Urban chickens get state-of-the-art coops through POC POC

Six-year-old Ely Charbonneau Alain and Lilly the red hen get to know each other. Pierre Obendrauf / Montreal Gazette

Mélanie Charbonneau and her family didn’t have any pets, but when she read an article about urban chickens, her first thought was: ‘Why not?’

So last summer, her family and four neighbouring families in the Rosemont/Petite-Patrie borough signed up for a pilot project run by POC POC to try out the Montreal startup’s urban chicken coops. They received a state-of-the-art coop, three chickens and enough food to keep the animals going between May and October.

“I just saw the article and thought, ‘My God, this could be interesting,’ ” said Charbonneau, who has two boys ages four and six. “It was a great experience. We didn’t have any problems and we saw all kinds of advantages. The most important thing was the idea of educating the kids. We don’t have much of a chance to be in contact with nature. So it was really great for the kids.”

On Thursday, Montreal company POC POC unveiled its new urban chicken project, with plans to sell their chicken coops across Canada. The company also announced a crowdfunding campaign to raise money for the project. Their coops went on sale Thursday.

It costs about $1,200 to buy the coop, though POC POC was selling them on its site for $1,020 plus tax on Thursday. For $1,280, you get the coop plus two egg-laying hens.Six-year-old Ely Charbonneau Alain and Lilly the red hen get to know each other.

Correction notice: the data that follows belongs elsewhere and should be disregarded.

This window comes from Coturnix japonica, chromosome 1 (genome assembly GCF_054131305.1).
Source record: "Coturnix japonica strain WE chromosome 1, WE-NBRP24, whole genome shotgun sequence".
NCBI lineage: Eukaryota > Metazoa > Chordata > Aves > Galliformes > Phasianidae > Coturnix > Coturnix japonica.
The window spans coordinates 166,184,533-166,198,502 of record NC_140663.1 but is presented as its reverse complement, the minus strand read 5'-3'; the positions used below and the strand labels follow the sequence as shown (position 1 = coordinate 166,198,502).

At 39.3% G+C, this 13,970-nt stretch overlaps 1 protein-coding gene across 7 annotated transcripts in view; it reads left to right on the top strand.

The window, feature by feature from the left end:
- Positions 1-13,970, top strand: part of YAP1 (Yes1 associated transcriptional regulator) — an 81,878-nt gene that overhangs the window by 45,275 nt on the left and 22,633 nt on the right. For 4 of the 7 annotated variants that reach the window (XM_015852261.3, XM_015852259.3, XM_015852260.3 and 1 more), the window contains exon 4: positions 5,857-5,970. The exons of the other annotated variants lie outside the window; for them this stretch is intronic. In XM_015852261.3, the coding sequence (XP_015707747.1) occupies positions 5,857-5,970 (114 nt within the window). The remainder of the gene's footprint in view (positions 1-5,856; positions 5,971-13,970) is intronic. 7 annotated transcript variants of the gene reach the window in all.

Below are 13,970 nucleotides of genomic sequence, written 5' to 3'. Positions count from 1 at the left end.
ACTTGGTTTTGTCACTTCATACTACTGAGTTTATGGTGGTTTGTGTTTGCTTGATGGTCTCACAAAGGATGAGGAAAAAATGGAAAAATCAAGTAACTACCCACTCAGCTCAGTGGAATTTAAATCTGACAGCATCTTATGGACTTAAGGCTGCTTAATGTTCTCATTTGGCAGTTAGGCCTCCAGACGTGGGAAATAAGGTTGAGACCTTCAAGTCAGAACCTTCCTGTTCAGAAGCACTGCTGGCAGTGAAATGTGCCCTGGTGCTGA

Six-year-old Ely Charbonneau Alain and Lilly the red hen get to know each other. Pierre Obendrauf / Montreal Gazette

It is legal to have chicken coops in Rosemont/Petite-Patrie and Hochelaga-Maisonneuve, but a spokesperson for POC POC said it is tolerated right across the city and that they sold coops to people in other boroughs last summer. They only use female chickens, so you don’t need to worry about waking the neighbours at the crack of dawn with the rooster’s cock-a-doodle-doo.

POC POC was founded in 2015 by Alexandre McLean and Étienne Lapierre, two of the founders of Alvéole, a company that rents beehives to people who want to harvest their own honey.

“I think it’s important to bring nature back to the city,” McLean said. “I think we’re seeing a change where people are actually bringing back nature. They’re bringing coops. They’re bringing bees. They’re bringing gardens. That brings a whole lot of benefits and gets us closer to our food production.”

The chickens produce eggs, but that is not the main goal of the coops, McLean said.

“They do it for educational purposes,” McLean said. “The eggs are great and they’re very tasty. But it’s not the main objective … they do it so their kids can participate in producing food. It gives them a little hobby.”Six-year-old Ely Charbonneau Alain gets the attention of Cocotte the red hen, as she walks around her new chicken coop in Rosemont May 3, 2018. The company Poc-Poc has launched an urban chicken coop for Montrealers.

Six-year-old Ely Charbonneau Alain gets the attention of Cocotte the red hen, as she walks around her new chicken coop in Rosemont May 3, 2018. The company Poc-Poc has launched an urban chicken coop for Montrealers. Pierre Obendrauf / Montreal Gazette

POC POC provides the buyer with information regarding certified farmers near them where they can buy two chickens. These chickens are able to stay outside in the coops in the winter, but the other option for buyers is to rent the chickens for the summer. It costs about $150 to buy two chickens.

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